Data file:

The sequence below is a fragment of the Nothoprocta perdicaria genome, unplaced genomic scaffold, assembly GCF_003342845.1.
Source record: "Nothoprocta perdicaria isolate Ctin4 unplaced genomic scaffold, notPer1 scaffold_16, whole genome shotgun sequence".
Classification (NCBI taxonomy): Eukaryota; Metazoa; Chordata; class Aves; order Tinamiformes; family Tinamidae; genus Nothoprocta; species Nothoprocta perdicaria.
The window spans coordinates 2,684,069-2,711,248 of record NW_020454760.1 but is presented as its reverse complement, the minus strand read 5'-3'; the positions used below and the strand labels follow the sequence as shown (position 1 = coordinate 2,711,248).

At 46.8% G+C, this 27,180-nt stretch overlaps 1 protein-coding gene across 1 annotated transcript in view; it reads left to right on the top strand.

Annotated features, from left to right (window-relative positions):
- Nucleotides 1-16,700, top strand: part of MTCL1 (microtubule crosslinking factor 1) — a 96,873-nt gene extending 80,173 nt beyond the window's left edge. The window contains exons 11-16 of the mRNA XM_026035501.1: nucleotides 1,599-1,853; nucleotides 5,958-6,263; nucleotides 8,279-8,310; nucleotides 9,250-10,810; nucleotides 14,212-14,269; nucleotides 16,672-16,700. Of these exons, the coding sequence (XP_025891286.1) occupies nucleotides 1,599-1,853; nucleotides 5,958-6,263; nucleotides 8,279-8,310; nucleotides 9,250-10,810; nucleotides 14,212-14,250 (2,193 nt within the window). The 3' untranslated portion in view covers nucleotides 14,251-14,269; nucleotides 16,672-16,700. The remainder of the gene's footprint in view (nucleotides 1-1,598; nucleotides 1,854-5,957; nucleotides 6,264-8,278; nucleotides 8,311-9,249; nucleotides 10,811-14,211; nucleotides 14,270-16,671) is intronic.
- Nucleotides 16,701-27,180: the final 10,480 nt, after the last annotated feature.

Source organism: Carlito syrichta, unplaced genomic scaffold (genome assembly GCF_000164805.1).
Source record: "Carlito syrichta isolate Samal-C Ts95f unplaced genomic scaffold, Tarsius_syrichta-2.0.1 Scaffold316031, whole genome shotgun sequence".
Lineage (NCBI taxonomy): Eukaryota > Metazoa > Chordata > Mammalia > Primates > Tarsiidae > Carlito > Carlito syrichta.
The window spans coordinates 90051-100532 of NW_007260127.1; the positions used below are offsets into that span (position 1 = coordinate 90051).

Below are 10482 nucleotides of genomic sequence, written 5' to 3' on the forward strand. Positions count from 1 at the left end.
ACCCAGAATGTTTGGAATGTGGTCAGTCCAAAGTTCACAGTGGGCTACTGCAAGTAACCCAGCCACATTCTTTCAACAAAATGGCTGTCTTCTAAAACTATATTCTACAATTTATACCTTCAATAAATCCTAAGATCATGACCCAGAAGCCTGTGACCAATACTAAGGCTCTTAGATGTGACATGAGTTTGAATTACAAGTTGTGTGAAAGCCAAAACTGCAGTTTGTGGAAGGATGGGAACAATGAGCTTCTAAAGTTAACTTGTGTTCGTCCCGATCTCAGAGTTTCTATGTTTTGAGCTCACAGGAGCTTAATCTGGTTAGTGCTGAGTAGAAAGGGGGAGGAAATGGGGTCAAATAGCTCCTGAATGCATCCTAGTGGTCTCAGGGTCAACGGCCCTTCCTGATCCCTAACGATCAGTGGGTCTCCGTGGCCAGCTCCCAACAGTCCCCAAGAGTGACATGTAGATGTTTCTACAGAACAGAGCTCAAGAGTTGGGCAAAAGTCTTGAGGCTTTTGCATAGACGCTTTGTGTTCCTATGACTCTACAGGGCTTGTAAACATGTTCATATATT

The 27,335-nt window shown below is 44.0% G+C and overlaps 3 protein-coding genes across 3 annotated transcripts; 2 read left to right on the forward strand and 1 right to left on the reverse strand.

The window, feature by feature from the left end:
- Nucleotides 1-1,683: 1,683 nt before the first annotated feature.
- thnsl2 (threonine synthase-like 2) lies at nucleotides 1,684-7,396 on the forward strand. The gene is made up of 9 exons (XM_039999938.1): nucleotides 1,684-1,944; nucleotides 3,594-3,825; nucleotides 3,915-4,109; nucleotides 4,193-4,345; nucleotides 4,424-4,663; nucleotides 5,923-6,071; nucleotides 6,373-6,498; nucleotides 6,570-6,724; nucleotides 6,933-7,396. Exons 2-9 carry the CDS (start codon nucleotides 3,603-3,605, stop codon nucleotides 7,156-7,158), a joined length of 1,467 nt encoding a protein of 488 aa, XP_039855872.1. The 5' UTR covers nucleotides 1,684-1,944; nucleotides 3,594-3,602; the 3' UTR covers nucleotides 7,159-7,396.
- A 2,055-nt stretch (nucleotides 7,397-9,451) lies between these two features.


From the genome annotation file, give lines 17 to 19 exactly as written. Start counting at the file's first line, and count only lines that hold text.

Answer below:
- Nucleotides 1-1,683: 1,683 nt before the first annotated feature.
- thnsl2 (threonine synthase-like 2) lies at nucleotides 1,684-7,396 on the forward strand. The gene is made up of 9 exons (XM_039999938.1): nucleotides 1,684-1,944; nucleotides 3,594-3,825; nucleotides 3,915-4,109; nucleotides 4,193-4,345; nucleotides 4,424-4,663; nucleotides 5,923-6,071; nucleotides 6,373-6,498; nucleotides 6,570-6,724; nucleotides 6,933-7,396. Exons 2-9 carry the CDS (start codon nucleotides 3,603-3,605, stop codon nucleotides 7,156-7,158), a joined length of 1,467 nt encoding a protein of 488 aa, XP_039855872.1. The 5' UTR covers nucleotides 1,684-1,944; nucleotides 3,594-3,602; the 3' UTR covers nucleotides 7,159-7,396.
- A 2,055-nt stretch (nucleotides 7,397-9,451) lies between these two features.